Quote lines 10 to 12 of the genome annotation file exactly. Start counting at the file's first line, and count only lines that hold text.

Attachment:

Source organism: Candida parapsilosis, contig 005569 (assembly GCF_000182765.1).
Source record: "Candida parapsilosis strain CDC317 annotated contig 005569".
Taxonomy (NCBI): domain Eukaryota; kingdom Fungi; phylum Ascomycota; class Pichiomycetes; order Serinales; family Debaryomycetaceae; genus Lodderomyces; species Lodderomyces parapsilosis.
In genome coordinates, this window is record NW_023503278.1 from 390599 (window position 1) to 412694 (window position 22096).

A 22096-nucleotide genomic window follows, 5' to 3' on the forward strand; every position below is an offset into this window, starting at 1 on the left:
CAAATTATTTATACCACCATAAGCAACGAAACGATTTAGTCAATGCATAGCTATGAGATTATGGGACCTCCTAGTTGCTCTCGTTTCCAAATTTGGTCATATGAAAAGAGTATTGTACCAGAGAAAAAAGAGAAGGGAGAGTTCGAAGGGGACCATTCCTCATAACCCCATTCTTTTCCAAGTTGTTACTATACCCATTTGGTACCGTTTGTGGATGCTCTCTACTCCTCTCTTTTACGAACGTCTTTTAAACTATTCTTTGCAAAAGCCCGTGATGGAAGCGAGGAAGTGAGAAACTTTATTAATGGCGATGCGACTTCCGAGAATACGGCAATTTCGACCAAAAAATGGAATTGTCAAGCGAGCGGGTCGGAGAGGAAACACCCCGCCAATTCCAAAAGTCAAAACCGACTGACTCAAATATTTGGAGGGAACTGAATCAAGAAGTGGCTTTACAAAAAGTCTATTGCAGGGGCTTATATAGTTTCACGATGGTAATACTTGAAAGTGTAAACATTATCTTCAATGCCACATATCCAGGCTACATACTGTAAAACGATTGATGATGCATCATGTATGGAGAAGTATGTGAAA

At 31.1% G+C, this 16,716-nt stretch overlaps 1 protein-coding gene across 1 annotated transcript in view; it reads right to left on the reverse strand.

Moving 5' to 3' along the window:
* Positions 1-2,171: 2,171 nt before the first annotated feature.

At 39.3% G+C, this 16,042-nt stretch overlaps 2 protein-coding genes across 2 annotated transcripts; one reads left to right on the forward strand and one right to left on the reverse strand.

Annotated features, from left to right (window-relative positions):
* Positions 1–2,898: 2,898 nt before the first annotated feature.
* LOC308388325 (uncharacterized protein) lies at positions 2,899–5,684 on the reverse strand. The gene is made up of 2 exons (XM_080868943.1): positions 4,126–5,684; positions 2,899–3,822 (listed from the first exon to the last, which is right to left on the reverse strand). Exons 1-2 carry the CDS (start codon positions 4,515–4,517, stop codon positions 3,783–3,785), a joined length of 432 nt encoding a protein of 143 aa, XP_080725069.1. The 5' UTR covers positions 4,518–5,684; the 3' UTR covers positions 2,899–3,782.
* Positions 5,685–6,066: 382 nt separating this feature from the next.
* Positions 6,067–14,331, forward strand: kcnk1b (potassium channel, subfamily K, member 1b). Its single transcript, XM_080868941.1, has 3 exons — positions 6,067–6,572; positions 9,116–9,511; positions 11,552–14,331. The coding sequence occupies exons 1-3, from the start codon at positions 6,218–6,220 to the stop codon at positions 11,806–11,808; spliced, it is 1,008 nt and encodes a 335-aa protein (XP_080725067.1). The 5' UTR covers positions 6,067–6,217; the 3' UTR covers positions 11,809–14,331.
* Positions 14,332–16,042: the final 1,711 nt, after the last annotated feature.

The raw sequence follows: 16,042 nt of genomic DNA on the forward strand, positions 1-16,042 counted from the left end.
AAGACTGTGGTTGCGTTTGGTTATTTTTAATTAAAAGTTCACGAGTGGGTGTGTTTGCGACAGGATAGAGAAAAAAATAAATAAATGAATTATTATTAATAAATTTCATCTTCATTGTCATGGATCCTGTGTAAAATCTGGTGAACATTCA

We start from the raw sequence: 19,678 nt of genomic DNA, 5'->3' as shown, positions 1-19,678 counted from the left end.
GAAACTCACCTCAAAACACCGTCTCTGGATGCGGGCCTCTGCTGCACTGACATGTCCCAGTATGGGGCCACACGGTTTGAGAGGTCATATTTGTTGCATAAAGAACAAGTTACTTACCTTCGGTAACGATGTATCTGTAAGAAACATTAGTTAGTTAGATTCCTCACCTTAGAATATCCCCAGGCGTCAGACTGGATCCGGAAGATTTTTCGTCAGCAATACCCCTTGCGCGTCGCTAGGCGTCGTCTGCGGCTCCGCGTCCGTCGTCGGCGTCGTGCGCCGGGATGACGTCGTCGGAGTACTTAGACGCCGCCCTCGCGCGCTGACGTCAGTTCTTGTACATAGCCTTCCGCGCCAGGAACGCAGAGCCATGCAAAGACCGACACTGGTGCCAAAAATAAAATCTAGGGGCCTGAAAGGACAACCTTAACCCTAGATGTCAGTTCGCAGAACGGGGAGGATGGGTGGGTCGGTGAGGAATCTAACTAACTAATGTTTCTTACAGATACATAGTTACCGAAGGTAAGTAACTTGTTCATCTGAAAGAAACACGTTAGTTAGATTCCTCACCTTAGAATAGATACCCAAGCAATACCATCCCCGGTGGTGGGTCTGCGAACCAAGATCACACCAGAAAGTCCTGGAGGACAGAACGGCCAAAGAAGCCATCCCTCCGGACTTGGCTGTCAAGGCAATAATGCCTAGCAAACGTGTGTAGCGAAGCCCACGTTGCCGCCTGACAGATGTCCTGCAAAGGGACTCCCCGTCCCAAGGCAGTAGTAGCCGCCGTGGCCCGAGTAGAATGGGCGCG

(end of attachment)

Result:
At 39.3% G+C, this 16,042-nt stretch overlaps 2 protein-coding genes across 2 annotated transcripts; one reads left to right on the forward strand and one right to left on the reverse strand.

Annotated features, from left to right (window-relative positions):
* Positions 1–2,898: 2,898 nt before the first annotated feature.